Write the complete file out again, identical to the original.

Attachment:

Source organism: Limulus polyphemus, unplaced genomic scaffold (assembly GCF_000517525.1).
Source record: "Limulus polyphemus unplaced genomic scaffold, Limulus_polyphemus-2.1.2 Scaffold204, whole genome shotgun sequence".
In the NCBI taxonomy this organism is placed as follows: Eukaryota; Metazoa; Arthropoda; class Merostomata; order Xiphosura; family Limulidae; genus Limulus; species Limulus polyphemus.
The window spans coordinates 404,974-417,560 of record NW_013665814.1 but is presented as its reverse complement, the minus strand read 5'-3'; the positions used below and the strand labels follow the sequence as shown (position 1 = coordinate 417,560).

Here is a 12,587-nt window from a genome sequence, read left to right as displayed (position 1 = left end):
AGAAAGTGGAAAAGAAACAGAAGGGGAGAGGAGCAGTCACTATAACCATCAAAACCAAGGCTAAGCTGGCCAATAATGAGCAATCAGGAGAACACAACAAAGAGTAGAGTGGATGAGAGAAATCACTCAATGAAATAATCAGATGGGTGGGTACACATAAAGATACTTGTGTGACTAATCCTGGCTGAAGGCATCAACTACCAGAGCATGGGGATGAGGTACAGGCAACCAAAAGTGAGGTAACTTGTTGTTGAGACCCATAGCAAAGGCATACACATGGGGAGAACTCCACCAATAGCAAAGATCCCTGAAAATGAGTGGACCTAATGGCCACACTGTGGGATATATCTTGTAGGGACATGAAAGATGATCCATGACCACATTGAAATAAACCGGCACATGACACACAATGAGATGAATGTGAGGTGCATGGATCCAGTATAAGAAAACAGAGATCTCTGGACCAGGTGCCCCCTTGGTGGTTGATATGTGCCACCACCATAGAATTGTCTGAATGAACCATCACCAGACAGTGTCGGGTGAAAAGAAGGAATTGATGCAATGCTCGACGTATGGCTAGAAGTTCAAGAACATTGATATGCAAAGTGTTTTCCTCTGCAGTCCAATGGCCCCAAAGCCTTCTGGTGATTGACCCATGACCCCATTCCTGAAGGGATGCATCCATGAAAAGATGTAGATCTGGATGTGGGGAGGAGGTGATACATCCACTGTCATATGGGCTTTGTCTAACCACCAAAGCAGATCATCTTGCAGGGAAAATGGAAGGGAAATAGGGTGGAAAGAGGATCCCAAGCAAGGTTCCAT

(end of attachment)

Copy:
Source organism: Limulus polyphemus, unplaced genomic scaffold (assembly GCF_000517525.1).
Source record: "Limulus polyphemus unplaced genomic scaffold, Limulus_polyphemus-2.1.2 Scaffold204, whole genome shotgun sequence".
In the NCBI taxonomy this organism is placed as follows: Eukaryota; Metazoa; Arthropoda; class Merostomata; order Xiphosura; family Limulidae; genus Limulus; species Limulus polyphemus.
The window spans coordinates 404,974-417,560 of record NW_013665814.1 but is presented as its reverse complement, the minus strand read 5'-3'; the positions used below and the strand labels follow the sequence as shown (position 1 = coordinate 417,560).

Here is a 12,587-nt window from a genome sequence, read left to right as displayed (position 1 = left end):
AGAAAGTGGAAAAGAAACAGAAGGGGAGAGGAGCAGTCACTATAACCATCAAAACCAAGGCTAAGCTGGCCAATAATGAGCAATCAGGAGAACACAACAAAGAGTAGAGTGGATGAGAGAAATCACTCAATGAAATAATCAGATGGGTGGGTACACATAAAGATACTTGTGTGACTAATCCTGGCTGAAGGCATCAACTACCAGAGCATGGGGATGAGGTACAGGCAACCAAAAGTGAGGTAACTTGTTGTTGAGACCCATAGCAAAGGCATACACATGGGGAGAACTCCACCAATAGCAAAGATCCCTGAAAATGAGTGGACCTAATGGCCACACTGTGGGATATATCTTGTAGGGACATGAAAGATGATCCATGACCACATTGAAATAAACCGGCACATGACACACAATGAGATGAATGTGAGGTGCATGGATCCAGTATAAGAAAACAGAGATCTCTGGACCAGGTGCCCCCTTGGTGGTTGATATGTGCCACCACCATAGAATTGTCTGAATGAACCATCACCAGACAGTGTCGGGTGAAAAGAAGGAATTGATGCAATGCTCGACGTATGGCTAGAAGTTCAAGAACATTGATATGCAAAGTGTTTTCCTCTGCAGTCCAATGGCCCCAAAGCCTTCTGGTGATTGACCCATGACCCCATTCCTGAAGGGATGCATCCATGAAAAGATGTAGATCTGGATGTGGGGAGGAGGTGATACATCCACTGTCATATGGGCTTTGTCTAACCACCAAAGCAGATCATCTTGCAGGGAAAATGGAAGGGAAATAGGGTGGAAAGAGGATCCCAAGCAAGGTTCCAT